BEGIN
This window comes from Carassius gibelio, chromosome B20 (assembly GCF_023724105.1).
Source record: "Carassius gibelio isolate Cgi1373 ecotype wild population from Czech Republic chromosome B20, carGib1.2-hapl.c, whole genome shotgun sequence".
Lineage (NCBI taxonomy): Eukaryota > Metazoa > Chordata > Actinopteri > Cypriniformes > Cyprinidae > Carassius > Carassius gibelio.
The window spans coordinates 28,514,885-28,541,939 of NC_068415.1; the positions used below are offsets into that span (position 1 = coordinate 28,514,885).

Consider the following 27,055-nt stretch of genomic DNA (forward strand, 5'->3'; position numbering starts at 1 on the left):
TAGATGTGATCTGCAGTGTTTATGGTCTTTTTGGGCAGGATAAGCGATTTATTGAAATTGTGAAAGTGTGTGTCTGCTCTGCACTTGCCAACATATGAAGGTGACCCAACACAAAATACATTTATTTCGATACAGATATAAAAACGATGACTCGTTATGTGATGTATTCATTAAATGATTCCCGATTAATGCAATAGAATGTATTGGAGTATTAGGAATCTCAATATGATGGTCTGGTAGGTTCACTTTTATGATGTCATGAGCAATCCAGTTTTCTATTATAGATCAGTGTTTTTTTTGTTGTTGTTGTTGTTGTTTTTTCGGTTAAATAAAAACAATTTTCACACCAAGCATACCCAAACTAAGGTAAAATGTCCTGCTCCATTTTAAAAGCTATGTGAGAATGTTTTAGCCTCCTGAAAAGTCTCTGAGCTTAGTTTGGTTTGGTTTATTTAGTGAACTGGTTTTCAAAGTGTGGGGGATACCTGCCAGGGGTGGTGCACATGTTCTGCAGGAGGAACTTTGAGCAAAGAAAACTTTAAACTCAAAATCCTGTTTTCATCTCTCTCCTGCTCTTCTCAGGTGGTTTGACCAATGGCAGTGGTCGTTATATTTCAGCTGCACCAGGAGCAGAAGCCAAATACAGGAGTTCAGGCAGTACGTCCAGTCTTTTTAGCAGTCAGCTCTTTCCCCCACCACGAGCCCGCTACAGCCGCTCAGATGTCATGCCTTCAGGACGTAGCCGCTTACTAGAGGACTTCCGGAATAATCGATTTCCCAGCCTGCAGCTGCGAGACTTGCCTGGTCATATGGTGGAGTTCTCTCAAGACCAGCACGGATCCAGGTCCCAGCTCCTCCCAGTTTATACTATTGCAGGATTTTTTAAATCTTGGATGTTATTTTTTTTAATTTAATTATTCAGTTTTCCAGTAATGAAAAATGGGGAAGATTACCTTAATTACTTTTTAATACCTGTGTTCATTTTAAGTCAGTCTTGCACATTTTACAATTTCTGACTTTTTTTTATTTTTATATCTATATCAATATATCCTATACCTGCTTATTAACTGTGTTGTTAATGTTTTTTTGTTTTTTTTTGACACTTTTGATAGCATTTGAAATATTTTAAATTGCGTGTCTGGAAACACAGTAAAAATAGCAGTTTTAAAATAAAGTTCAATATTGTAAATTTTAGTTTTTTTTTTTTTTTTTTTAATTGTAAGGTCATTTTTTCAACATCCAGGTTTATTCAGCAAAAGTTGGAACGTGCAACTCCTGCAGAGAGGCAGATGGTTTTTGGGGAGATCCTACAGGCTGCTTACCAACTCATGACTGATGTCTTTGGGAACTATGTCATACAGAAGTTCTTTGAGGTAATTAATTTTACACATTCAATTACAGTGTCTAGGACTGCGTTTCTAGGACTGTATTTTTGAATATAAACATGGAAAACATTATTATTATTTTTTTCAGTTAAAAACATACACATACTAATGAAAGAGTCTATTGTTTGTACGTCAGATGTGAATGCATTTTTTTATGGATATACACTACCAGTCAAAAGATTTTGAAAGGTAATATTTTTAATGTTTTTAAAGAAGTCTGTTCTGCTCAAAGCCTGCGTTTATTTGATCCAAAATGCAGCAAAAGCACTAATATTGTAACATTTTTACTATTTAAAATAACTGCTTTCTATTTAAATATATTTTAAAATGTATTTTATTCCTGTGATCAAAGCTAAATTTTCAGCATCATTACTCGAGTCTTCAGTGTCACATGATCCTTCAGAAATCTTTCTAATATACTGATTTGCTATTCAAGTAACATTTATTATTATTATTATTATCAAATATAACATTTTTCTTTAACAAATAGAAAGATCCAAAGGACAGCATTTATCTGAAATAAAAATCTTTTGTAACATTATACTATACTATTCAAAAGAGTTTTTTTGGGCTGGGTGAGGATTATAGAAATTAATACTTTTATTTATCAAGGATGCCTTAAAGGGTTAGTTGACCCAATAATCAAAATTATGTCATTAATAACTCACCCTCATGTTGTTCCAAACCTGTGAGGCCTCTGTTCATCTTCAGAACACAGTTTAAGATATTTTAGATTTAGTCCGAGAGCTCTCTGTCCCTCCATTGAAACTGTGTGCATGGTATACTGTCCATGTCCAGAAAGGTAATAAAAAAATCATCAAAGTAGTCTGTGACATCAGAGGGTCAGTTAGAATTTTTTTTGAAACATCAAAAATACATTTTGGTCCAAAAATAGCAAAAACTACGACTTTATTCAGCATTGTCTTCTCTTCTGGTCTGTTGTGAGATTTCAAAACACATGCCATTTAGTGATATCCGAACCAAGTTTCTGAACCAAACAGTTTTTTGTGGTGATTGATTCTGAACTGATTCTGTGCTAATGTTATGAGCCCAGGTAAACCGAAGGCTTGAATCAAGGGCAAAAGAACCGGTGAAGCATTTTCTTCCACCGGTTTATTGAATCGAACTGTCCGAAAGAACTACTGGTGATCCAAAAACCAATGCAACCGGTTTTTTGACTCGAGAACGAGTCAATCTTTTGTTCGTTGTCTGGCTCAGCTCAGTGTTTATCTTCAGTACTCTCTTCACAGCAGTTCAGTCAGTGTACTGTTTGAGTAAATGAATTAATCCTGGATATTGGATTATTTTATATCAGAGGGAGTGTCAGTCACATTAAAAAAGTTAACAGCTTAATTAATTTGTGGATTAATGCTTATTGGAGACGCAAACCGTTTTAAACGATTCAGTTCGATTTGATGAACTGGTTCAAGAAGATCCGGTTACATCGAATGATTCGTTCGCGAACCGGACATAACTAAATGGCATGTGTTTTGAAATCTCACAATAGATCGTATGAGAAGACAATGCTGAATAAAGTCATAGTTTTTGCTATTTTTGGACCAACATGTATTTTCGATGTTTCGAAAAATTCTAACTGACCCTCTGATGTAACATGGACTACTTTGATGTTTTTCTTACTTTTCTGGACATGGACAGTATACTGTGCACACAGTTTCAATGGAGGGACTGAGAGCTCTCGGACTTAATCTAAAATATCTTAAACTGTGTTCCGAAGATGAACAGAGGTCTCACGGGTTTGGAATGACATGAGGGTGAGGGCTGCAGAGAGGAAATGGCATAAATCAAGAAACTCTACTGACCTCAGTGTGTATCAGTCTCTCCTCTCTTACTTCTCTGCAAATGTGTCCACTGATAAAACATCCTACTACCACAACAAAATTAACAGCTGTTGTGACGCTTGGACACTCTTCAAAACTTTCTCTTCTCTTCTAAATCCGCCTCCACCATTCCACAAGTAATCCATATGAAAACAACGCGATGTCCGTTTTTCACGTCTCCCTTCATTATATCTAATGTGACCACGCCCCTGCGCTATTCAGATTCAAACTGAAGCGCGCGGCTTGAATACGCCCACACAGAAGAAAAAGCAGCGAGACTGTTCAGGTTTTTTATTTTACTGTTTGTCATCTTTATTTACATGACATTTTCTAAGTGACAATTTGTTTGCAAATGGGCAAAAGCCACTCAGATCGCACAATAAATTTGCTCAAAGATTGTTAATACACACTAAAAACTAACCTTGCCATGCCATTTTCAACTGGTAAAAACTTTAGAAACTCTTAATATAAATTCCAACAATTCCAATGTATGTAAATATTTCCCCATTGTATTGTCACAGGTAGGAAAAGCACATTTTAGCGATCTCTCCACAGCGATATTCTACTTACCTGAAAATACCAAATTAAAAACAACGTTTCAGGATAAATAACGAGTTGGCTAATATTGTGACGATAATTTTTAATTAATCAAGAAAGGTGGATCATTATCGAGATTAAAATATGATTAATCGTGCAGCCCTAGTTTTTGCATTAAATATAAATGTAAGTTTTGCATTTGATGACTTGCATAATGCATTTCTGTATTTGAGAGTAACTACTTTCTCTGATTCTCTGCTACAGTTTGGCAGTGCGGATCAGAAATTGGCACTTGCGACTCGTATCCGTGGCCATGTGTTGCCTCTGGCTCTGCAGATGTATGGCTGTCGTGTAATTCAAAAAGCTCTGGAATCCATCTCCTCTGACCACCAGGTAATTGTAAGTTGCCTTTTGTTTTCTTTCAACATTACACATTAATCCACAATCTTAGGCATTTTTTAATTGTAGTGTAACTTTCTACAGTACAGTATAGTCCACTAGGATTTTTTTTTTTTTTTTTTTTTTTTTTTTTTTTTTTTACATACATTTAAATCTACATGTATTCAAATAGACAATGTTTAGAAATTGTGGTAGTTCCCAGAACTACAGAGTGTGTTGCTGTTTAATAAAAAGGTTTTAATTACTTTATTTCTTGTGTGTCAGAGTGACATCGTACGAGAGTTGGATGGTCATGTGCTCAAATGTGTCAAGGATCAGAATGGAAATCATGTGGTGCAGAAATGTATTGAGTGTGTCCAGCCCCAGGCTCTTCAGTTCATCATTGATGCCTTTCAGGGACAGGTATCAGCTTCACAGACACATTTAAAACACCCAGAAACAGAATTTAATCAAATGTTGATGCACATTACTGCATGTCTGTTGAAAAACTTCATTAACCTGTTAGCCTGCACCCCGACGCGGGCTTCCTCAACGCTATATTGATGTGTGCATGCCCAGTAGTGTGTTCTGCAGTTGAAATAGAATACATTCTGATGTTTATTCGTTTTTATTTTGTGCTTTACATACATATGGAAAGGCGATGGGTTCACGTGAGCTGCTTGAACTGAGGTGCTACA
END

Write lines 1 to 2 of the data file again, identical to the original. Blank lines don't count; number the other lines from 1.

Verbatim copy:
This window comes from Carassius gibelio, chromosome B20 (assembly GCF_023724105.1).
Source record: "Carassius gibelio isolate Cgi1373 ecotype wild population from Czech Republic chromosome B20, carGib1.2-hapl.c, whole genome shotgun sequence".